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Malcolm Daly, Founder of Great Trango Holdings, In Stable Condition After Stroke

Malcolm Daly, a lifetime climber and also a founding member of several climbing non-profits, suffered a stroke on the afternoon of April 20.

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Malcolm Daly. Photo courtesy of Malcolm Daly.

Malcolm Daly, a founder of Paradox Sports and Great Trango Holdings—the parent company of Trango Climbing—is in the hospital following a stroke, according to a news report on snewsnet.com.

“Malcom’s wife, Karen, reported on Facebook that the stroke was the result of a clot in a large artery in the left side of his brain. Malcolm was helicoptered to Boise ICU, where doctors successfully removed the clot,” Kristin Hostetter wrote in the piece.

Daly, 65, is now stable. His family has set up up a GoFundMe campaign to help with the growing medical costs.

“Malcolm has regained the strength on his right side but still has some significant heart and neurological issues to address,” the GoFundMe page reads. “He will remain in the ICU stroke center for a while. Sadly, no one is allowed in to the hospital so we are all hanging tight in our specific locations until we can see him safely.”

Daly, a larger-than-life personality who was a mainstay of Colorado’s Front Range climbing scene for decades—until moving to Idaho two weeks ago—and a sales clerk at Neptune Mountaineering in recent years, is on the up and up. “On FaceTime last night he was his cheerful babbling self. You gotta love this guy,” his family wrote on the GoFundMe page.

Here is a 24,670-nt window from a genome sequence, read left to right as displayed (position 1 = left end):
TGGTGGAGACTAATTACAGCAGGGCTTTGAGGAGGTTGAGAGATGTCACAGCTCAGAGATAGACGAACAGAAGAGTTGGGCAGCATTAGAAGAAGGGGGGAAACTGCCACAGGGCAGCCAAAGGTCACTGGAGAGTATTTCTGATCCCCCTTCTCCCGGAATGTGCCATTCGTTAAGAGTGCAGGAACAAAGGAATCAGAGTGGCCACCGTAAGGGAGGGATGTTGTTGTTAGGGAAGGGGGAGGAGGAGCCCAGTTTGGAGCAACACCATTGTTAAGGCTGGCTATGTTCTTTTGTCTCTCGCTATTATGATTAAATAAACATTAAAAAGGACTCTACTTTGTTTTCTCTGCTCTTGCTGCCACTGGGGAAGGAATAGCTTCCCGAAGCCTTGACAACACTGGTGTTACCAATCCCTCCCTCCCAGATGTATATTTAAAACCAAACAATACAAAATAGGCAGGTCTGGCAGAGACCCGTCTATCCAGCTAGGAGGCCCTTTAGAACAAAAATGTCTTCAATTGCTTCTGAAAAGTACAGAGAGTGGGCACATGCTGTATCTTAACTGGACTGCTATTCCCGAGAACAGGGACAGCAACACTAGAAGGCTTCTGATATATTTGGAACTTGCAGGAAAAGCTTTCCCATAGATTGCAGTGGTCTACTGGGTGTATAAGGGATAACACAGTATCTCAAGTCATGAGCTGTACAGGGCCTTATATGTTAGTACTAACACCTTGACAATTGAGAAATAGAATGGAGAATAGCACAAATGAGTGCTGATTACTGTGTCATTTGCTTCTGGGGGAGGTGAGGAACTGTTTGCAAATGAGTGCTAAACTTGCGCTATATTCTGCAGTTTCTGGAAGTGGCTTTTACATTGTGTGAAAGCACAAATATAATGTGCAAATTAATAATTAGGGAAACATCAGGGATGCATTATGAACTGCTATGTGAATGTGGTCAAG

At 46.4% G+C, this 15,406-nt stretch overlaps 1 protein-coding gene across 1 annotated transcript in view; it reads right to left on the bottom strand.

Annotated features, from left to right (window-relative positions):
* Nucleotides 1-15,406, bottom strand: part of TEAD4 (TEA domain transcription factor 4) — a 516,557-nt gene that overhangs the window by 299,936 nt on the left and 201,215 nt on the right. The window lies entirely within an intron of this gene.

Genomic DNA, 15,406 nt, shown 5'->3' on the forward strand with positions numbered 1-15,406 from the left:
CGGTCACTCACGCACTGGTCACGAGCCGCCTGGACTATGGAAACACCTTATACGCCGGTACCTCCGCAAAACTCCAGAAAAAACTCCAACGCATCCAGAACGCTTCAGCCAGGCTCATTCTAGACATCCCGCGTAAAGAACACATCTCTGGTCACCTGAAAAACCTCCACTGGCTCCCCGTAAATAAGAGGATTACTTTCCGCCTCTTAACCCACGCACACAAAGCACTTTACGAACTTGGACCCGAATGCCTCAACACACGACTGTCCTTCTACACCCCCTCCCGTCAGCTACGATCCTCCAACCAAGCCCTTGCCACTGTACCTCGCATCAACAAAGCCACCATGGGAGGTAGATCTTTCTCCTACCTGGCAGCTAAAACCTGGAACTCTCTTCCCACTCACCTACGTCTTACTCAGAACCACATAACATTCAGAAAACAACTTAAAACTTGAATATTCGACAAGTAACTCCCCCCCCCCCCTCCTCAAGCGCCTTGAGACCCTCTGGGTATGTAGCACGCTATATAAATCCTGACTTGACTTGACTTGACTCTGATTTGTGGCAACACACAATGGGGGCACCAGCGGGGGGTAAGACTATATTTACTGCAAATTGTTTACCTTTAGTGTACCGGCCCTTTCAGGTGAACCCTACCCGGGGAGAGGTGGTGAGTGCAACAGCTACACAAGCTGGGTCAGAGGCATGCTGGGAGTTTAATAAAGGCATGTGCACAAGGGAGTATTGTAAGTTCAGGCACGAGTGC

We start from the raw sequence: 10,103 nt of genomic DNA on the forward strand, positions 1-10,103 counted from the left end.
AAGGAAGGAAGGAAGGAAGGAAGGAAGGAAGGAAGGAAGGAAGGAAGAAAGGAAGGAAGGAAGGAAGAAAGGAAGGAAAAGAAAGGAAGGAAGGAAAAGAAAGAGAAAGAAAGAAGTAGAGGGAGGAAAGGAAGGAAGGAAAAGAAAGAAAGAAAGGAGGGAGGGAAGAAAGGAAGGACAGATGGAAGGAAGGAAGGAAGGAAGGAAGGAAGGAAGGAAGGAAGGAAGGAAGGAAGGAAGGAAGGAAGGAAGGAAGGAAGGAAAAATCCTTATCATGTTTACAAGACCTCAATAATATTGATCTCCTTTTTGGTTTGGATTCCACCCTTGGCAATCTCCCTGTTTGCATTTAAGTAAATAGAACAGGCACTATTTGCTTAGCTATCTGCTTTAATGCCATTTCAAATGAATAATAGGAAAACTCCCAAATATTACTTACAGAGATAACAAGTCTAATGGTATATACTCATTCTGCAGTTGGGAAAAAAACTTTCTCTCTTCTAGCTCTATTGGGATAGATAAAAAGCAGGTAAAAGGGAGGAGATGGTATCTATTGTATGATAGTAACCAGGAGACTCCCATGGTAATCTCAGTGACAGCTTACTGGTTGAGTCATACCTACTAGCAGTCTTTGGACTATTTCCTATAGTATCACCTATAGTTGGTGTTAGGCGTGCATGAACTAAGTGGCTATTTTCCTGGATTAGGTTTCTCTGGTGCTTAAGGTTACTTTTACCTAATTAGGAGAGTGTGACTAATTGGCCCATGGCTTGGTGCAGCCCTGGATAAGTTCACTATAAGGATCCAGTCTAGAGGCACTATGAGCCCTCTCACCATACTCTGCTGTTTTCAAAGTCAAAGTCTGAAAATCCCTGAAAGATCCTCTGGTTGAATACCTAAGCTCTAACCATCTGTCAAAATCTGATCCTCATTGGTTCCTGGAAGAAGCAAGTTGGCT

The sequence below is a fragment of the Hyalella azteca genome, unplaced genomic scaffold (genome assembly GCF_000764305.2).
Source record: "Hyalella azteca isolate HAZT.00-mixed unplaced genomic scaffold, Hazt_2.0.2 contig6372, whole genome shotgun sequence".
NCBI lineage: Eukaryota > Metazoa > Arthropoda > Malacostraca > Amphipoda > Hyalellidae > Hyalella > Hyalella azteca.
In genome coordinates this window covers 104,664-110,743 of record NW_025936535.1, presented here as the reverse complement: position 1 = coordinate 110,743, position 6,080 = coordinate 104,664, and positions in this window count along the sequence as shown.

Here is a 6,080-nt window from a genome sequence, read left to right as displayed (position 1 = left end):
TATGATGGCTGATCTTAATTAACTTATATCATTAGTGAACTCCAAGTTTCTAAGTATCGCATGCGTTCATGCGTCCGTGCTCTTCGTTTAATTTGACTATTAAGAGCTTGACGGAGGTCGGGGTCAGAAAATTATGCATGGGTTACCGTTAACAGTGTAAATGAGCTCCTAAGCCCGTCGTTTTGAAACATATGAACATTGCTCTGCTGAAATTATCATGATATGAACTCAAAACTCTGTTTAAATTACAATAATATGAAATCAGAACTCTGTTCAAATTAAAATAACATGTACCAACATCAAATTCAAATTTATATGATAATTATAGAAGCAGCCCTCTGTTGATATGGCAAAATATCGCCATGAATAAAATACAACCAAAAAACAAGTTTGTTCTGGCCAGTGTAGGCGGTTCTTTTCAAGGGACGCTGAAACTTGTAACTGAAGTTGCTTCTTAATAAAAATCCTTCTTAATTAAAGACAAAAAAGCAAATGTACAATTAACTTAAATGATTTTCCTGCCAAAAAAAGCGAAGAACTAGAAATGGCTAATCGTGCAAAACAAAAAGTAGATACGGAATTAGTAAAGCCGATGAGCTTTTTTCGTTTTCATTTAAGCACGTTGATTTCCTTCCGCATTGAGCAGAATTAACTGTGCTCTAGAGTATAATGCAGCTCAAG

Daly has been climbing for over 40 years. Famously, on May 21, 1999, while attempting a new route with Jim Donini on Thunder Mountain in the Alaska Range, Daly took a lead fall and broke both of his legs.

A recap and analysis of the accident that appeared in Accidents in North American Mountaineering 2000 reads:

In May 21st at 0300, Daly and Donini continued their climb in the couloir reaching the high point at approximately 2,500 feet above the glacier. At 1030, Daly, who was leading the pitch believes he was hit with a chunk of snow or ice that knocked him off the route. Donini was able to hold the fall even though he was struck by Daly’s crampons. Daly was knocked unconscious, but regained consciousness shortly thereafter and was able to talk to Donini. The one piece of protection that failed during the fall was a short ice screw 15 feet below Daly. Daly had put several ice screws on a vertical pillar 70 feet below and then climbed a lower-angle snow ramp to the vertical section on which he fell. After the fall Donini rigged an ice ax as a splint and wrapped tape around Daly’s boots in an effort to stabilize both his legs. Donini lowered Daly approximately 200 feet, but then decided that without air splints or some other means of stabilizing Daly’s open fractures he might bleed to death or go into shock. They both decided the best choice was for Donini to descend to get help. Donini was able to rappel some of the route and down-climbed the lower section. Paul Roderick of Talkeetna Air Taxi who was flying over the site at the time spotted Donini and landed. 

Roderick alerted Denali National Park rangers of the situation and flew Donini back to Talkeetna. Daly was finally rescued in a complex operation nearly 48 hours later on the morning of May 23.

His feet were later amputated due to the combination of injury and frostbite.

Daly went on to be a founding board member of both Paradox Sports and No Barriers, both non-profits that help disabled individuals enjoy the outdoors and engage in sports like climbing and hiking.


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